“There was a period of time for about two decades when Iran systematically deceived the International Atomic Energy Agency and the rest of the world about the scope of its nuclear program. So they have to come clean with essential activities that they carried out in the past,” he said.

The IAEA is conducting parallel talks with Iran to get a better understanding of its nuclear program.
 
Experts say these talks are likely to continue, on and off, for the full six months of the interim agreement, and perhaps for six additional months, if the two sides agree.  
 
At the end of the process there could be an Iran that the world is confident will remain nuclear weapons-free, and that will be able to develop its economy without sanctions and pursue its international policy without stigma. The alternative is more sanctions, more isolation and, potentially, a nuclear-armed Iran.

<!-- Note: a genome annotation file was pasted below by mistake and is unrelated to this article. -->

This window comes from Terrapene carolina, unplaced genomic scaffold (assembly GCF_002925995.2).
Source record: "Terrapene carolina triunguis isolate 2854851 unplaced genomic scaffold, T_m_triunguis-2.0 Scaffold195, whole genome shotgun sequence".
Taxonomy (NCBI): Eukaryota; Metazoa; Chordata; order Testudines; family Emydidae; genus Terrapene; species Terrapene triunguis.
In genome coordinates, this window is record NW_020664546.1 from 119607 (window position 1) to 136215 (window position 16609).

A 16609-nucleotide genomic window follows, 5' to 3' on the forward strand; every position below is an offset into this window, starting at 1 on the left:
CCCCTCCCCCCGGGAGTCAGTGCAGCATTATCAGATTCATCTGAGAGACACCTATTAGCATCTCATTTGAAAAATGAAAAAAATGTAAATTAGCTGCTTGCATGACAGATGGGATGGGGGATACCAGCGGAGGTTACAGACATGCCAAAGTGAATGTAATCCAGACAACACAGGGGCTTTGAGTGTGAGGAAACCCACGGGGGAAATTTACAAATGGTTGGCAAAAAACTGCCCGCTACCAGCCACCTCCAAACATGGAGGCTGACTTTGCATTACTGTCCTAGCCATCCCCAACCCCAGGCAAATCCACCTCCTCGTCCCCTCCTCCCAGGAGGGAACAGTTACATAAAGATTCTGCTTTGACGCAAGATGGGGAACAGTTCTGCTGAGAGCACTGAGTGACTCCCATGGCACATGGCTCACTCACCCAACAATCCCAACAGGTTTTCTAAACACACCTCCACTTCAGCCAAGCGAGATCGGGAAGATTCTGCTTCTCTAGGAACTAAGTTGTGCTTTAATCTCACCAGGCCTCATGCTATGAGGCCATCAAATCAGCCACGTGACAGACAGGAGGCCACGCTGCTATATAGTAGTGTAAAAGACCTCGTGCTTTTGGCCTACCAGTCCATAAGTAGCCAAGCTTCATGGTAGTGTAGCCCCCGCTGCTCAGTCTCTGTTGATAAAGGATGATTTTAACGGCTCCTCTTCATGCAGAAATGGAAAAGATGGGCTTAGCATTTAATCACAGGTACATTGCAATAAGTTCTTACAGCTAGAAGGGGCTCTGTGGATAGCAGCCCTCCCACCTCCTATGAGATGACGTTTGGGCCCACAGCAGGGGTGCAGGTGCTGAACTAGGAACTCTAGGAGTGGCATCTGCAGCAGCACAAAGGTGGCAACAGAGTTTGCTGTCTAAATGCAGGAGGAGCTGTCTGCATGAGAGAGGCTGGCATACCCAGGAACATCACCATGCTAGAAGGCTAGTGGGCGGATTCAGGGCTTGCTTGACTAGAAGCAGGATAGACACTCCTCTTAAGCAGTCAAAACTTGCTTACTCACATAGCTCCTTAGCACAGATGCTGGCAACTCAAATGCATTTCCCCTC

You May Like

Multimedia Obama, Modi Break Nuclear Deal Deadlock

Impasse over liability issues had been stalling bilateral civilian nuclear cooperation; deal reached at start of US president's three-day visit to India More

WHO's Late Efforts in Tackling Ebola Highlight Need for Reform

Health experts debate measures to reform agency’s response to global public health emergencies in special one-day session on deadly outbreak More

One Tumultuous Year in Power for CAR's President

As sectarian violence raged across Central African Republic, interim President Catherine Samba-Panza has Herculean task: to end civil war and put country back on right track More

This forum has been closed.
Comment Sorting
Comments
     
by: Robert from: South Africa
February 18, 2014 3:48 AM